Joined Feb 2006
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I didn't say rush it. I said when your ready dont hold back. I found myself holding back when I knew I was clearly ready for the next move. When your ready, do it.
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Old Nov 15, 2012, 02:56 PM
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Staffs, UK
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Sorry EH, wasn't implying you were, just that sometimes it can feel that experienced flyers try and encourage hoverers to take the next step too early. I too could have tried FFF earlier but didn't.

The 1st time I did 4-5 mins of halfpipes it left me buzzing, but because I was 'well ready for it', it didn't end in tears. I'm happy with the way I've learnt anyway.
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Old Nov 15, 2012, 03:17 PM
Now you see it...
ehskds's Avatar
United States, KY, Henderson
Joined Feb 2006
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Thank u feefo, and I do agree with you as well. You can rush it and end up very discouraged if your not carful. There's a fine line there and you need to know when cross it. Just don't let fear hold you back.
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Old Nov 15, 2012, 03:54 PM
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United States, FL, Hernando
Joined Sep 2012
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Nice to see how you guys handled that discussion, no name calling or argueing, just differing opinions. Very sporting and a nice change on a forum. Cheers !
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Old Nov 15, 2012, 04:04 PM
Now you see it...
ehskds's Avatar
United States, KY, Henderson
Joined Feb 2006
448 Posts
Right there with you on that. It seems every thread Is full of people just wanting to start something with people they don't even know. I believe it's healthy to have your own opinion and be able to share it without being chastised for it.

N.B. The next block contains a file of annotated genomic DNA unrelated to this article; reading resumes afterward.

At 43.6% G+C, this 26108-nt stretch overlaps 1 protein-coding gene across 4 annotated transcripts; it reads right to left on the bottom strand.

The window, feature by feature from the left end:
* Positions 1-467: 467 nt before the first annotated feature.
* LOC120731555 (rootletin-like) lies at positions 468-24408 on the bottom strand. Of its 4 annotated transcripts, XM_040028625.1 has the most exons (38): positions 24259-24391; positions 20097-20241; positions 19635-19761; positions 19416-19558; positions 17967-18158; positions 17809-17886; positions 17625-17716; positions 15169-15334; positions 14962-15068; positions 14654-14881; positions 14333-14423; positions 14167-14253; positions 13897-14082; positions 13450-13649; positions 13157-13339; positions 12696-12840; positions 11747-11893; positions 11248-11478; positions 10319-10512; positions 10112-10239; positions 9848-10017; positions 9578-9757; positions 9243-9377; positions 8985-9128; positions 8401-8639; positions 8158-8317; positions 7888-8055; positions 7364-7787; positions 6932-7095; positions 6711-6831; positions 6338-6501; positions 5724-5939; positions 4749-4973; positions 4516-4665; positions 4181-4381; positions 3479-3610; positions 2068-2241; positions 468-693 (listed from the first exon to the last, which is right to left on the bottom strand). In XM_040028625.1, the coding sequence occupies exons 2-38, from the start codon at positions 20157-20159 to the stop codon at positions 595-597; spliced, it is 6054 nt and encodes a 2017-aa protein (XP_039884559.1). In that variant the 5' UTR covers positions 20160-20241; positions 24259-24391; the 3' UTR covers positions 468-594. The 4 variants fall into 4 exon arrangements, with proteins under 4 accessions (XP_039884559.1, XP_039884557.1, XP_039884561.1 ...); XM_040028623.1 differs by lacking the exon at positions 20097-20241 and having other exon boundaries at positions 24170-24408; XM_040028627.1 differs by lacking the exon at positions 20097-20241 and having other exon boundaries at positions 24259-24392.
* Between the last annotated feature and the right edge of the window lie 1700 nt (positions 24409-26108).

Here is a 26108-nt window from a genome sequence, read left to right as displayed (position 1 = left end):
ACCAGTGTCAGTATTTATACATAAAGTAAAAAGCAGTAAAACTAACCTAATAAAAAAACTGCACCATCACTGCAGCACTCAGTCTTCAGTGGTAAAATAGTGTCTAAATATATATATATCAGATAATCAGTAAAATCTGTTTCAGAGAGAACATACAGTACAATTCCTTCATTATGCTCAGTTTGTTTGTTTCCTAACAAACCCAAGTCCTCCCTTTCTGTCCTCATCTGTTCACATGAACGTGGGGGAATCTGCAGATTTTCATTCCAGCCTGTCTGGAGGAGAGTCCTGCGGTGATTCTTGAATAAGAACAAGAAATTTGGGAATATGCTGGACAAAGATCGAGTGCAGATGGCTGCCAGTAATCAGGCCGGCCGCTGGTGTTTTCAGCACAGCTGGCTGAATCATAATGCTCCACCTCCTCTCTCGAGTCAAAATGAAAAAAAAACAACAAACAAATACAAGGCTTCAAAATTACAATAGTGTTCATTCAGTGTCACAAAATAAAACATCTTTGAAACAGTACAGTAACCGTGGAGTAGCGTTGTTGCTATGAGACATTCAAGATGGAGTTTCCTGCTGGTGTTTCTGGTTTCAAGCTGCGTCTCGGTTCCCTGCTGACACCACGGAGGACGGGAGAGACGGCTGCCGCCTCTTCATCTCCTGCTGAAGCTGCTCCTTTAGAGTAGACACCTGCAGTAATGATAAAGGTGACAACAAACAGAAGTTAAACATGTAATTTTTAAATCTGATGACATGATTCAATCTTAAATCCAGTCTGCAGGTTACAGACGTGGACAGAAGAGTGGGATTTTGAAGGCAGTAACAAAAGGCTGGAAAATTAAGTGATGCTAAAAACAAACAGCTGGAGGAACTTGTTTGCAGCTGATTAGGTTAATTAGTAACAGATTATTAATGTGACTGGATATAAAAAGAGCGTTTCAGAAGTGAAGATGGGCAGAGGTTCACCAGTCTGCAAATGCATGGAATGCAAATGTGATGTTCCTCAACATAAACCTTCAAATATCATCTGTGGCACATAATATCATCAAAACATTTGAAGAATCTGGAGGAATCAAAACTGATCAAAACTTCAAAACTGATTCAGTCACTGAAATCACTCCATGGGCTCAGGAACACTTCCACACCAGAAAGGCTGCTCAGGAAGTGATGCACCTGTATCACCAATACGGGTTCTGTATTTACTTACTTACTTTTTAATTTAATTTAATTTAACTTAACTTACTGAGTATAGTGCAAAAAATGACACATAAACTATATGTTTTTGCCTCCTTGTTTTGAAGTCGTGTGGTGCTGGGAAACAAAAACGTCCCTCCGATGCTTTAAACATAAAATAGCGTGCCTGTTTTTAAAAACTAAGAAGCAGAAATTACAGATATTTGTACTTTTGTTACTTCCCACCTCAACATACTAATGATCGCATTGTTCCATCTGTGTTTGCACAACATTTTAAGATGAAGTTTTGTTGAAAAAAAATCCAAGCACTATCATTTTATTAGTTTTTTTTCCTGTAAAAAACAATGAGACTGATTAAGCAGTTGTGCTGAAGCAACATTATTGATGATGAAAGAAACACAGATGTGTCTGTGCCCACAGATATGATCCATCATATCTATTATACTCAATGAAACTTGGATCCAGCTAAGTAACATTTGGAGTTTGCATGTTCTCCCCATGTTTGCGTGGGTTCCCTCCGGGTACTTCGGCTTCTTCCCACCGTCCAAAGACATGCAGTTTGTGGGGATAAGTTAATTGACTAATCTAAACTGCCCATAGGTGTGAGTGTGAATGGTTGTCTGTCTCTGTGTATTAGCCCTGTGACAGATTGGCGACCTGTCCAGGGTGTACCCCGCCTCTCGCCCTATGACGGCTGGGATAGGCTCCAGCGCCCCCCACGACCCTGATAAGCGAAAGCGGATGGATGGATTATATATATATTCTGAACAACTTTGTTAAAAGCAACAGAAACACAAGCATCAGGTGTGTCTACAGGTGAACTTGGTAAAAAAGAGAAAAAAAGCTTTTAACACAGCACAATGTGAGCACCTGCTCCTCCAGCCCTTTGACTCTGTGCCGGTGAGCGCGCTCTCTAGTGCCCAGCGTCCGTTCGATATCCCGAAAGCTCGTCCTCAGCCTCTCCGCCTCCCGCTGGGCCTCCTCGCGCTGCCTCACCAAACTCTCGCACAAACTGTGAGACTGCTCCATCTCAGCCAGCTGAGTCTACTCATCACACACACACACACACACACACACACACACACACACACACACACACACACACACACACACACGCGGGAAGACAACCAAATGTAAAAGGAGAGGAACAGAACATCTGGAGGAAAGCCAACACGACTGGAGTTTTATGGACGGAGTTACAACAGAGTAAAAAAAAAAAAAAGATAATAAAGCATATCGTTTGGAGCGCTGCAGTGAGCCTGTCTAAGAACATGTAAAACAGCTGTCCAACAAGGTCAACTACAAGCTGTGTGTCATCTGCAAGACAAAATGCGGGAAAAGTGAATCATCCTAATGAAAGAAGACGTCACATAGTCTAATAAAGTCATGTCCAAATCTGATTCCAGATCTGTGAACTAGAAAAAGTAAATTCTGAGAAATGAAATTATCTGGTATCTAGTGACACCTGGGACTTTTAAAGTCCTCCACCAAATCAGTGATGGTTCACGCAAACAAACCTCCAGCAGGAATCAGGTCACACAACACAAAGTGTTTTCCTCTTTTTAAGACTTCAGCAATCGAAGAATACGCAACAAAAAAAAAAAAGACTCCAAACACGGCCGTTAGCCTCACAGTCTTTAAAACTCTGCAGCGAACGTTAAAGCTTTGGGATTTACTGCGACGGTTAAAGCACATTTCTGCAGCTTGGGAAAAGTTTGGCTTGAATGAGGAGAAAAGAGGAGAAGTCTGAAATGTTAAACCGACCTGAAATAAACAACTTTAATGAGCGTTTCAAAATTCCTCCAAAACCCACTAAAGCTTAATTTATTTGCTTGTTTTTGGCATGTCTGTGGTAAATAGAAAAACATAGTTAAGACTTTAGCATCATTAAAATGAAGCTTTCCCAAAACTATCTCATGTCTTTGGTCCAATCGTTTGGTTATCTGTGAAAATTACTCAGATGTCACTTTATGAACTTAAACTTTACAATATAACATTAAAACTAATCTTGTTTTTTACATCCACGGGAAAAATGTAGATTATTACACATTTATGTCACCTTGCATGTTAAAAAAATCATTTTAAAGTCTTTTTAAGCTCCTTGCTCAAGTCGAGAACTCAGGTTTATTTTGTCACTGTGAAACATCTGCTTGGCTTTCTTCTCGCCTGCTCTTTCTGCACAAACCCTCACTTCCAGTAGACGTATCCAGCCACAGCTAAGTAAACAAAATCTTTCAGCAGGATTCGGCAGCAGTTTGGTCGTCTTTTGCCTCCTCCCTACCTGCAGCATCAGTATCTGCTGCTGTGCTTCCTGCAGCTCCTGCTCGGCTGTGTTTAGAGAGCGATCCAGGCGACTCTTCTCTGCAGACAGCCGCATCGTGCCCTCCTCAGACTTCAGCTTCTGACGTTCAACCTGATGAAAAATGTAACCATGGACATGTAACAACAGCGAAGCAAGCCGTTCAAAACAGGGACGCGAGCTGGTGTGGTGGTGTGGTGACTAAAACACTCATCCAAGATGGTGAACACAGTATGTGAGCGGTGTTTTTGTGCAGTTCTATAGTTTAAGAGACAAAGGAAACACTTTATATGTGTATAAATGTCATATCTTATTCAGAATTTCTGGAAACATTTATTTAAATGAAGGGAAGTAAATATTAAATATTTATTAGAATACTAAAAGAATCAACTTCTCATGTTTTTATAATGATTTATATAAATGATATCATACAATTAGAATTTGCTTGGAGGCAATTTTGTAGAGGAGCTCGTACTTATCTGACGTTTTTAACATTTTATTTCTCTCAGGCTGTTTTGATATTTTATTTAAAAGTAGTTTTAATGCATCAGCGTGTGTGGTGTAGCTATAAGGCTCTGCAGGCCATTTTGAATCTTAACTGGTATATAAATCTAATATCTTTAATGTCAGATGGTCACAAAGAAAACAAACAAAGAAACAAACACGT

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Old Nov 15, 2012, 04:40 PM
Gravity impaired
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United States, NY, Wolcott
Joined Nov 2004
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+1
Keep up the good work guys!

Edit
In case you haven't heard of this, here is an online training site. Lots of people have learned by following the directions here. I tried it. It will make you a very disciplined flier if you stick to it.... so they say

RADD'S SCHOOL OF ROTARY FLIGHT
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Old Nov 15, 2012, 04:55 PM
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War Horse's Avatar
United States, FL, Hernando
Joined Sep 2012
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Yup Radds is very informative.

Also heres a link to a free sim program, IMO its as good of a trainer as the more expensive ones, it just doesnt have all the fancy graphics... but hey, its free (and safe to download) ;

http://www.marksfiles.net/HeliSim/
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Old Nov 16, 2012, 09:32 AM
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United States, FL, Hernando
Joined Sep 2012
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I need to get a bit larger canopy for the B450, due to runing a bit longer batteries and the fit is to tight, sometimes causing the battery to be pushed into the motor.

Question is who has any ideas for a larger canapy that will fit pretty good, other than maybe redrilling the mounting holes. I would rather go for a scale body, but those are a little pricey for me right now. Appreciate any help guys.
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Old Nov 16, 2012, 09:51 AM
Now you see it...
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United States, KY, Henderson
Joined Feb 2006
448 Posts
Sounds like you answered your own question. If buying a scale canopy is out, redrill and move the grommets. Thats what I would do. Maybe someone here has seen a longer canopy at econ prices but I havent. Good luck.